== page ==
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11%. and that includes mostly hydroelectric, solar, geothermal , a large chunk of it is wind. 24% of renewable energy. norman, massachusetts, independent. caller: high, i'm a leftist -- hi, i'm a leftist in the green party and a greenhouse gas researcher. what troubled me between granholm and yellen, lying about climate science, about, about electric cars. electric cars cannot affect the climate. electricity is a form of energy, it's a source of energy. local warming is caused by sources of energy. it's not caused by not having enough charging stations. they are not being truthful. also, what they are pushing with the solar wind are ultimately
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byproducts of fossil fuels. for solar panels it takes coal and frack sand, that's what it's made out of, baked with coal to make it into solar grade silicate. it takes the cooling that comes from oil drilling. host: you and others might be interested in this article that comes from the huffington post. "the world's long, messy breakup with coal." they write --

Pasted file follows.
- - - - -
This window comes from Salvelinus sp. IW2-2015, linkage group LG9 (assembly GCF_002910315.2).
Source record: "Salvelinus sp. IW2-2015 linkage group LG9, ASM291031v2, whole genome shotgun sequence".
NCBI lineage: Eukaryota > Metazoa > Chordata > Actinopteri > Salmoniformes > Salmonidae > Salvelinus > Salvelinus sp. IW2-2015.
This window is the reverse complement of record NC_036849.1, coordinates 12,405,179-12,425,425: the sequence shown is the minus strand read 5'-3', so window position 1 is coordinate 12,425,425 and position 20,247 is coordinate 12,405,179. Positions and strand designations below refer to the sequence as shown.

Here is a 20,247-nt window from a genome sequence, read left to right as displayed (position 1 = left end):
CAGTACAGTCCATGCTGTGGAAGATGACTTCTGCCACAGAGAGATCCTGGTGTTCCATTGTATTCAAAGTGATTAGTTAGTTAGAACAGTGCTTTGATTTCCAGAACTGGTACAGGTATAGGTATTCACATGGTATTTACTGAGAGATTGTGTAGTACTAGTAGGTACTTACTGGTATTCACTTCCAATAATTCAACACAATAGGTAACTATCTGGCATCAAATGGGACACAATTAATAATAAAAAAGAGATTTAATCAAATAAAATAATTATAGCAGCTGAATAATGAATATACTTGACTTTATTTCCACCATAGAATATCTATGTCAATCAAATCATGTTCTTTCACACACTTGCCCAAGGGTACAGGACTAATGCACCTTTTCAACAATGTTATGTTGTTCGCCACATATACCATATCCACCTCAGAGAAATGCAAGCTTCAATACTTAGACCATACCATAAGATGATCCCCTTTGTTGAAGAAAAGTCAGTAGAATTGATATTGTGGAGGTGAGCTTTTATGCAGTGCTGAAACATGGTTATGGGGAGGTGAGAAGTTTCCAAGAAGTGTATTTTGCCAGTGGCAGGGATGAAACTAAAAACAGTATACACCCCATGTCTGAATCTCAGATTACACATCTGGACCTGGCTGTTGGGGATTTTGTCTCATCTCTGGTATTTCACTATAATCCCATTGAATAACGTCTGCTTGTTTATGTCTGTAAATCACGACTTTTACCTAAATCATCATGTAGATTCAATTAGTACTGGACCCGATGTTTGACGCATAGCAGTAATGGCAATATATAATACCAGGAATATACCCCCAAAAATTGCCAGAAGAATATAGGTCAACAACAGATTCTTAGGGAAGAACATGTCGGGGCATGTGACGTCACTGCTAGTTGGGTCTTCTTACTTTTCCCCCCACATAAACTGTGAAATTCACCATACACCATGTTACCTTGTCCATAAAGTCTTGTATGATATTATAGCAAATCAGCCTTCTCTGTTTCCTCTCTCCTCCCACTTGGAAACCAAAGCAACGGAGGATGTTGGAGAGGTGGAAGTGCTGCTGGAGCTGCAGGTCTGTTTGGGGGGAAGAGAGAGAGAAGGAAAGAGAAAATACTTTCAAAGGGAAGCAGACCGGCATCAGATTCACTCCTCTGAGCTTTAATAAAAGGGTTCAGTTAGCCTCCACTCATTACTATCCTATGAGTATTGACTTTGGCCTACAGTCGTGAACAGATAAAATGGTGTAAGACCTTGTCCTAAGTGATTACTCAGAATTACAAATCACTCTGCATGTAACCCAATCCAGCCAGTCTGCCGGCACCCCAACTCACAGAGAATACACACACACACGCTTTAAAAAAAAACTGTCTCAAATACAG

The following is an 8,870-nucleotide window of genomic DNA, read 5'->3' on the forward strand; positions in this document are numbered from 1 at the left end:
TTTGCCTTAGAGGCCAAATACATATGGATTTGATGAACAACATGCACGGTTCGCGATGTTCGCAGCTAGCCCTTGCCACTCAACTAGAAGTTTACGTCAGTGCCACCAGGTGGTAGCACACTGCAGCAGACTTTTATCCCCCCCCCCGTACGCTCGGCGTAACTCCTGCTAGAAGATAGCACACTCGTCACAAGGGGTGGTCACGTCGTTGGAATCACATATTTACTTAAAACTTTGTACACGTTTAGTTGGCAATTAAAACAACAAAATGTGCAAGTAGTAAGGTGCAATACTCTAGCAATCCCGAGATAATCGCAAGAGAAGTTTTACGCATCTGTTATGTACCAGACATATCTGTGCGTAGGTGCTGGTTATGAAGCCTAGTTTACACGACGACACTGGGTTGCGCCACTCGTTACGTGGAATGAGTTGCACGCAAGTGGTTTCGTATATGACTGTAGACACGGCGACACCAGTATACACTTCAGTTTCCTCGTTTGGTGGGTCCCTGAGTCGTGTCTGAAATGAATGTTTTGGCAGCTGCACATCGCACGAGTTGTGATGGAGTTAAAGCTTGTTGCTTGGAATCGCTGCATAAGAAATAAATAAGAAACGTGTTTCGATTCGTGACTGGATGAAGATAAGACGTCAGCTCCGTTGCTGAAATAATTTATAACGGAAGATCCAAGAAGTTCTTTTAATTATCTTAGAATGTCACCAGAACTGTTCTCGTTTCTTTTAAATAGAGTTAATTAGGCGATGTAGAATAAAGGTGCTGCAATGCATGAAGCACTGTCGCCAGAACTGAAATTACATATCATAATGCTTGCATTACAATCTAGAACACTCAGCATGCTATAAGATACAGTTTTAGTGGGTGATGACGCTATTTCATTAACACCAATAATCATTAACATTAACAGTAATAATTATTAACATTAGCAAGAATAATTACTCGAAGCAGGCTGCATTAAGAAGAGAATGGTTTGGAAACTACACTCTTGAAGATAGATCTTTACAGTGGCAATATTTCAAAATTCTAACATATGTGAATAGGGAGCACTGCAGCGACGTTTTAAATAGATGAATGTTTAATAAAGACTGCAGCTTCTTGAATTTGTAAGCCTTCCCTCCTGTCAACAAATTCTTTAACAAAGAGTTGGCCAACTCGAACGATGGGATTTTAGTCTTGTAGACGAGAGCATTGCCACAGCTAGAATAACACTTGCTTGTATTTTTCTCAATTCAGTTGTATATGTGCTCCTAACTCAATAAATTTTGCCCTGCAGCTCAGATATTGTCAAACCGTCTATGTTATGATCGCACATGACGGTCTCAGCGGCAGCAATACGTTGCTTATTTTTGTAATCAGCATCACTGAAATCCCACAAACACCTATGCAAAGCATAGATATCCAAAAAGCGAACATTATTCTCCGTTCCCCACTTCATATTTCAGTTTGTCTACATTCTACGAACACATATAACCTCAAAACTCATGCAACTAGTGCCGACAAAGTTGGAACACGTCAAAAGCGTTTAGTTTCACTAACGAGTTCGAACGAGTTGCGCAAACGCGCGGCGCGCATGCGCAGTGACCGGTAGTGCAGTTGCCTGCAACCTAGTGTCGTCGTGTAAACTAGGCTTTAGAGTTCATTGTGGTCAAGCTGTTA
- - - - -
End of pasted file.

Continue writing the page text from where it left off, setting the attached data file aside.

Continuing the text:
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host: i want to read a little bit more, actually.
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host: back to calls. frank, good morning. caller: good morning. can you hear me? host: we can. agree or disagree with the president? caller: i absolutely agree. this issue is very close to me. i voted in 1976 for the first time as an 18-year-old. this was important to me then. and we have been kicking the can down the road ever since and it's a shame, really sad, we could have made so much progress over the years.